Impostor Syndrome

In January, Maricopa Community Colleges held the 2020 Faculty convocation.  There was a lot of discussion about student success, supporting our students, and inclusiveness.  I was fortunate enough to present at the convocation and in doing the research I did to prepare for that presentation, I came across some interesting points that I would like to share with you, gentle readers, in my first blog post for the Write 6×6 Challenge.  

I would like to talk to you about impostor syndrome.  

The tendency to “discount or diminish the obvious evidence of our abilities” is called impostor syndrome, impostorism, or impostor phenomenon.   It is an inability to self-assess and is tied to diminished self-confidence and self-efficacy. How did I connect this to the convocation?  Well, we were discussing student success and inclusiveness and my research took me in an unexpected direction.  Impostor syndrome “disproportionately affects women and minority groups,” leading some researchers to identify impostor syndrome as a symptom of inequity. That said, the most recent studies suggest that anyone can be affected.  Impostor syndrome is more common in STEM and male-dominated fields.  It is more common when the person is not a part of a larger group or feels left out of the group.  And, it is a condition that affects some students and some teachers. Mature students can suffer from impostor syndrome, especially if they are first time attendees or have a sense that they don’t belong. Students who suffer from impostor syndrome can struggle with their courses, make poor career choices, and can become socially isolated.  It has even been linked to burnout, in part because “owning and celebrating achievements is essential if you want to avoid burnout”. As impostor syndrome occurs despite external validation and feedback, no one is immune. 

However, my research also found that our institution has the means to support these students academically and personally. Students who are offered support through mentors, professors, and institutional programs, are less likely to experience impostor syndrome.  Building positive relationships with the students has a direct impact on their academic performance, and minimizes the impact of impostor syndrome.  If you see a student who seems to be struggling with the issue of impostorism or find yourself falling into that pattern, reach out for assistance. Don’t try to go it alone.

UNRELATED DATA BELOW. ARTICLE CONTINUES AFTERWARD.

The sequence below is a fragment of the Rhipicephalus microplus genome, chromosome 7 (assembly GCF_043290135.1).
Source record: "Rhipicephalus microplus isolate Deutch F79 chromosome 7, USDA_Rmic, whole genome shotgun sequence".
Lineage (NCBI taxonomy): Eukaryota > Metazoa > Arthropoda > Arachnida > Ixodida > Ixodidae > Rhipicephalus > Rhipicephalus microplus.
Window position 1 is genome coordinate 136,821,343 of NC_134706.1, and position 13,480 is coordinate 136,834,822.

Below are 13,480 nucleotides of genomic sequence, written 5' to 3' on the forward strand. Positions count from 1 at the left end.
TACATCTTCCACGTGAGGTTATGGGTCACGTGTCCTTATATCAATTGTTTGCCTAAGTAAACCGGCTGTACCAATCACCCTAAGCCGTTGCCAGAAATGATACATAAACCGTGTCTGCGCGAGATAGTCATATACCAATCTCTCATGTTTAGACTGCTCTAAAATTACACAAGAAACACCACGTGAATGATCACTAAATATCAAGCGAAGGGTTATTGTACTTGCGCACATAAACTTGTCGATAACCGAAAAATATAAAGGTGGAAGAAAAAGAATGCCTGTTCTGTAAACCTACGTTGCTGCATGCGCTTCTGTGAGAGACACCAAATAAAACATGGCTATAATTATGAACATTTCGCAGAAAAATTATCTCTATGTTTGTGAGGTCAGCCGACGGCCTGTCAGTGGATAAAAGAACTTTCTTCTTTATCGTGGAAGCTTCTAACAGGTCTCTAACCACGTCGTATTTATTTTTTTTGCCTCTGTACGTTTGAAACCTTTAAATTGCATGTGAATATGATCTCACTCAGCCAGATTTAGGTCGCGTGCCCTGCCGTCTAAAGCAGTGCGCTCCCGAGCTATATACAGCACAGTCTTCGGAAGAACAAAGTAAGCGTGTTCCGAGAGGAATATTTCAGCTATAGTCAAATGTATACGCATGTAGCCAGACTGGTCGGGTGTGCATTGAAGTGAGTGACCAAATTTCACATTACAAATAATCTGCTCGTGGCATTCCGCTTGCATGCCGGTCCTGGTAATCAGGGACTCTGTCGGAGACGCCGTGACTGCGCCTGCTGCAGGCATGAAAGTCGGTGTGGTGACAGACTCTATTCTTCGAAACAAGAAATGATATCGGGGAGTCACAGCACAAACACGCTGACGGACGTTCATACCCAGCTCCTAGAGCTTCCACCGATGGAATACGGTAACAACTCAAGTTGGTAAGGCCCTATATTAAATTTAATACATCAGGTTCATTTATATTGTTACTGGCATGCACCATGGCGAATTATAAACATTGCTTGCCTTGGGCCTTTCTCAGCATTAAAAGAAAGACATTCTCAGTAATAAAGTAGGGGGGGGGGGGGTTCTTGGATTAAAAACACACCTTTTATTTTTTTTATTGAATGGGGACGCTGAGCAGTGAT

I don’t know about you, but I have had several students over the years who have clearly fallen victim to the cycle of impostor syndrome.  I wish I had known a little more and had better ideas about how to help them. So, using the information I have found in my research, I have created this infographic to better explain the issues of impostor syndrome and how to defeat the phenomenon. The infographic has clickable elements for even more information. 

In case the embed code doesn’t work, here is the link.

I hope you have found this helpful. As an aside, I am setting a personal goal to create an interactive element, or an infographic, for each of the topics I work on for the 6×6 challenge.  That should make things a little more colorful for me as I am working. Let’s see how I do. See you next week.

A Few Resources Used

  1.  Cox, Elizabeth. “What is Imposter Syndrome and How Can You Combat it?” 28 August  2018. Retrieved from https://youtu.be/ZQUxL4Jm1Lo
  2. Ford, Knatokie. “Defeating the inner imposter that keeps us from being successful.” Tedx Talks. 22 February 2017. Retrieved from https://youtu.be/J9PgY1mbPgM
  3.  Le, Ling (2019) “Unpacking the Imposter Syndrome and Mental Health as a Person of Color First Generation College Student within Institutions of Higher Education,” McNair Research Journal SJSU: Vol. 15 , Article 5. Available at: https://scholarworks.sjsu.edu/mcnair/vol15/iss1/5
  4.  Mullangi S, Jagsi R. “Imposter Syndrome: Treat the Cause, Not the Symptom.” JAMA. 2019; vol 322 issue 5, 403–404. doi:10.1001/jama.2019.9788
  5. Parkman, Anna. (2016). The Imposter Phenomenon in Higher Education: Incidence and Impact. Journal of Higher Education Theory and Practice. Vol. 16. 51-60.
  6. Pinto-Powell. “Impostor Syndrome: Not Exclusive to Women.” Inside Higher Ed. 20 December 2018. Retrieved fromhttps://www.insidehighered.com/views/2018/12/20/what-colleges-can-do-help-students-avoid-impostor-syndrome-opinion
  7. Preville, Philip. “How to Help Students Overcome Impostor Syndrome.” Trends in Higher Education. Top Hat Blog.  12 June 2019. Retrieved from https://tophat.com/blog/student-impostor-syndrome/
  8. Wilding, Melody J. “5 Different Types of Imposter Syndrome (and 5 Ways to Battle Each One)”  The Muse. Retrieved from https://www.themuse.com/advice/5-different-types-of-imposter-syndrome-and-5-ways-to-battle-each-one
  9. Young, Valerie. “Thinking your way out of Imposter Syndrome.” Ted Archive. 5 June 2017. Retrieved from https://youtu.be/h7v-GG3SEWQ

 

One thought on “Impostor Syndrome”

  1. Good morning!

    Interesting! When I saw your title, I thought of it from the faculty perspective.

    Thanks for sharing the infographic and the References!

     

Leave a Reply

Your email address will not be published.